Submitted to: American Forage and Grassland Conference Proceedings
Publication Type: Abstract Only
Publication Acceptance Date: February 21, 1999
Publication Date: N/A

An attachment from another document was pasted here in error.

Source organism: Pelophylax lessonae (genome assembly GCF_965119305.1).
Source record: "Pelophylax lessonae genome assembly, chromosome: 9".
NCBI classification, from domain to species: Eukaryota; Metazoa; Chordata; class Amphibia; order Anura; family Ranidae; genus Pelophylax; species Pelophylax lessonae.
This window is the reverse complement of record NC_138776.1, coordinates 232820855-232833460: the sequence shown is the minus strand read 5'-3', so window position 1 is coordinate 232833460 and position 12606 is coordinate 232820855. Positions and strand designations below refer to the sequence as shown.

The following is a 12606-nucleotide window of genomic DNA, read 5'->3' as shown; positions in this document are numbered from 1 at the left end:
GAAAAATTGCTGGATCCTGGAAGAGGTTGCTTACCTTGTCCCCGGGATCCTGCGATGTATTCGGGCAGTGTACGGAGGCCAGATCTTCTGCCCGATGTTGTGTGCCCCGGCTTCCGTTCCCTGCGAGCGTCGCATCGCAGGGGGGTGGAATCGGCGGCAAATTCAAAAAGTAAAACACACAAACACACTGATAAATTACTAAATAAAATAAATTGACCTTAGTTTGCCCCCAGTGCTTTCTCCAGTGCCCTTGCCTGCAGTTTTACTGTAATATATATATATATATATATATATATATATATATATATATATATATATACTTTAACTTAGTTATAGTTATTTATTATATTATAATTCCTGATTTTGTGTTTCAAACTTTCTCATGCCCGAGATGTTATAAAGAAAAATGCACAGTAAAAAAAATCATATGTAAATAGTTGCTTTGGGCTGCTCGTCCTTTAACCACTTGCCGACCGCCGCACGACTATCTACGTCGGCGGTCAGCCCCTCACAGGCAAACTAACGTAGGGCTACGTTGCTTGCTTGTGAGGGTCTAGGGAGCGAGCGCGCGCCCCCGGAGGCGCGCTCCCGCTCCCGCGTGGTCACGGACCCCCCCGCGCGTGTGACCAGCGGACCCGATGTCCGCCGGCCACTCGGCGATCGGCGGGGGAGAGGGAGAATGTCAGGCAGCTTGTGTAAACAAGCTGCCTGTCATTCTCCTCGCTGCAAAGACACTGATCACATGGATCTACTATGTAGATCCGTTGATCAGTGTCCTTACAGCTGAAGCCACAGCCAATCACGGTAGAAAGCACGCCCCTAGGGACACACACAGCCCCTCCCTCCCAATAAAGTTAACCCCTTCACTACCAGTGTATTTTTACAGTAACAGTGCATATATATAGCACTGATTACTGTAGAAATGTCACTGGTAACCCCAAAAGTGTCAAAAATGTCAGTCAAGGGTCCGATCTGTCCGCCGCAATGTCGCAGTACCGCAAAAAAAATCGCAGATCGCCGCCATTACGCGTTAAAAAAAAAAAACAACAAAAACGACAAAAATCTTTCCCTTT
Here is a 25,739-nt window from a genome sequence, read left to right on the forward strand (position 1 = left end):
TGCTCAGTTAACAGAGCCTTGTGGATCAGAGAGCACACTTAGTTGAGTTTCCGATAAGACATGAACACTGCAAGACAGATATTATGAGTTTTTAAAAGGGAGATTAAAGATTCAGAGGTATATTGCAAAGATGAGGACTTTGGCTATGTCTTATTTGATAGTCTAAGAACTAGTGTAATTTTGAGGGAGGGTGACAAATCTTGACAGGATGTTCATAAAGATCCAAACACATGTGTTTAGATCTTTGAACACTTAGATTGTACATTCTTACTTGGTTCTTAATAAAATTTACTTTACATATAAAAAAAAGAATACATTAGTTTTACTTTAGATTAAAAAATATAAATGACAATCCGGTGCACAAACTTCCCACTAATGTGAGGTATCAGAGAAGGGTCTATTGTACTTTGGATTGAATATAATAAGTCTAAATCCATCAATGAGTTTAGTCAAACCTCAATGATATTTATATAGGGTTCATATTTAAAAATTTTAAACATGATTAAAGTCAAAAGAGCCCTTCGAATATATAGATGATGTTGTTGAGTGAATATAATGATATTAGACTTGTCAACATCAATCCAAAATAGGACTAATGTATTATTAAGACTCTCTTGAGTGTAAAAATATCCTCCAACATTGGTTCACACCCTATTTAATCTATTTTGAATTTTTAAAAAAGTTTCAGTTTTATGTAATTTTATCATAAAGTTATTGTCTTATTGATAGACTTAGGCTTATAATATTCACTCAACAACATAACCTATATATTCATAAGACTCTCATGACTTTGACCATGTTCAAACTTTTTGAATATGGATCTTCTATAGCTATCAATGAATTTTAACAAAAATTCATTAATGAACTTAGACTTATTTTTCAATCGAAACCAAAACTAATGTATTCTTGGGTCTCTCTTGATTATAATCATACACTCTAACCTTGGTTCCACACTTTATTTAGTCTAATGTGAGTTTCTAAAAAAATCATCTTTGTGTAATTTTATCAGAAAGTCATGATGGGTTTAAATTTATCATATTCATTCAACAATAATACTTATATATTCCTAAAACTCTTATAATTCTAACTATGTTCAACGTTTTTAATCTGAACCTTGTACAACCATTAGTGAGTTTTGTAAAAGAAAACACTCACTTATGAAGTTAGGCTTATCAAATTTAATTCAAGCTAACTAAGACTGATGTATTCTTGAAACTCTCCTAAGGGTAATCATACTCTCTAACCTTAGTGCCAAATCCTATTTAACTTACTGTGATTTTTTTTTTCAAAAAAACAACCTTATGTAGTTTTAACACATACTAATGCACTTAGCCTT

Technical Abstract: Interseeding tall fescue (Festuca arundinacea Schreb.) pastures with warm-season annual grasses has potential to provide high-quality grazing during the summer when growth of cool-season perennial grasses is minimal. However, allelopathic effects of tall fescue on the germination and growth of warm-season annual grasses are possible and should be investigated as an initial evaluation of the management option. Extracts from aboveground herbage of endophyte infected and non- infected Kentucky-31 tall fescue were prepared in low (25 g chopped fresh material/liter distilled water) and high (100 g chopped fresh material/ liter distilled water) concentrations to use as growth mediums for determining allelopathic effects on seed germination and seedling development of four pearlmillet (Pennisetum americanum [L.] Leeke) varieties and four sorghum-sudan (Sorghum bicolor [L.] Moench.) hybrids. Germinations of the two grasses were not affected (P>0.10) by extracts of either infected or non-infected tall fescue. Seminal root length, coleoptile length, and adventitious root initiation were also not adversely affected (P>0.10) by the extracts. Results of the study indicate that pearl millet and sorghum-sudan hybrids can be planted in tall fescue to provide sufficient germination and emergence.